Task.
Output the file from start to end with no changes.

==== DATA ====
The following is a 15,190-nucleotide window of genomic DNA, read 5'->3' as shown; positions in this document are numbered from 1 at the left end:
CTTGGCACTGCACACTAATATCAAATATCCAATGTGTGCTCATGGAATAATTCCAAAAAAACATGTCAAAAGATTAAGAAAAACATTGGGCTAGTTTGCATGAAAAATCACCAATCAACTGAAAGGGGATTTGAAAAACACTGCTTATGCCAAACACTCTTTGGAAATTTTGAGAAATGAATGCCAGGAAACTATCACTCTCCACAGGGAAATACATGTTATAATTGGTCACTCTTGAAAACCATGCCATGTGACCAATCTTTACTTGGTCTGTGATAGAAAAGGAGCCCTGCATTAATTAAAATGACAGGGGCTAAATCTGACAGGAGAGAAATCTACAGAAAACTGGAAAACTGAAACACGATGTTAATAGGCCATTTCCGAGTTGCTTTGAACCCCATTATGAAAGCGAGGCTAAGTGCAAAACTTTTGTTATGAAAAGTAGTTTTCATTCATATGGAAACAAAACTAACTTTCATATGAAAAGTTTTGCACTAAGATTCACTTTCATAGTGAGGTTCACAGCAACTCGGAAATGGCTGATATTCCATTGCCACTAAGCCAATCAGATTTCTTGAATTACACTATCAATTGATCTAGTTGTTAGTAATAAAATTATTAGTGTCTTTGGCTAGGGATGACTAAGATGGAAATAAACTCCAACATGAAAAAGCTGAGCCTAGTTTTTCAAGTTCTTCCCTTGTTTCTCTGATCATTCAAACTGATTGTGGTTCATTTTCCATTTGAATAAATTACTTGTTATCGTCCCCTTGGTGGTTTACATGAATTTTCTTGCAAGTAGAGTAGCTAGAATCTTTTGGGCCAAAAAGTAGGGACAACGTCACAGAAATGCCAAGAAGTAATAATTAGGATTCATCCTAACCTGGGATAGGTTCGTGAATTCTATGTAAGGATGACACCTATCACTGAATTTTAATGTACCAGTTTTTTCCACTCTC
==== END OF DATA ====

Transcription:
The following is a 15,190-nucleotide window of genomic DNA, read 5'->3' as shown; positions in this document are numbered from 1 at the left end:
CTTGGCACTGCACACTAATATCAAATATCCAATGTGTGCTCATGGAATAATTCCAAAAAAACATGTCAAAAGATTAAGAAAAACATTGGGCTAGTTTGCATGAAAAATCACCAATCAACTGAAAGGGGATTTGAAAAACACTGCTTATGCCAAACACTCTTTGGAAATTTTGAGAAATGAATGCCAGGAAACTATCACTCTCCACAGGGAAATACATGTTATAATTGGTCACTCTTGAAAACCATGCCATGTGACCAATCTTTACTTGGTCTGTGATAGAAAAGGAGCCCTGCATTAATTAAAATGACAGGGGCTAAATCTGACAGGAGAGAAATCTACAGAAAACTGGAAAACTGAAACACGATGTTAATAGGCCATTTCCGAGTTGCTTTGAACCCCATTATGAAAGCGAGGCTAAGTGCAAAACTTTTGTTATGAAAAGTAGTTTTCATTCATATGGAAACAAAACTAACTTTCATATGAAAAGTTTTGCACTAAGATTCACTTTCATAGTGAGGTTCACAGCAACTCGGAAATGGCTGATATTCCATTGCCACTAAGCCAATCAGATTTCTTGAATTACACTATCAATTGATCTAGTTGTTAGTAATAAAATTATTAGTGTCTTTGGCTAGGGATGACTAAGATGGAAATAAACTCCAACATGAAAAAGCTGAGCCTAGTTTTTCAAGTTCTTCCCTTGTTTCTCTGATCATTCAAACTGATTGTGGTTCATTTTCCATTTGAATAAATTACTTGTTATCGTCCCCTTGGTGGTTTACATGAATTTTCTTGCAAGTAGAGTAGCTAGAATCTTTTGGGCCAAAAAGTAGGGACAACGTCACAGAAATGCCAAGAAGTAATAATTAGGATTCATCCTAACCTGGGATAGGTTCGTGAATTCTATGTAAGGATGACACCTATCACTGAATTTTAATGTACCAGTTTTTTCCACTCTC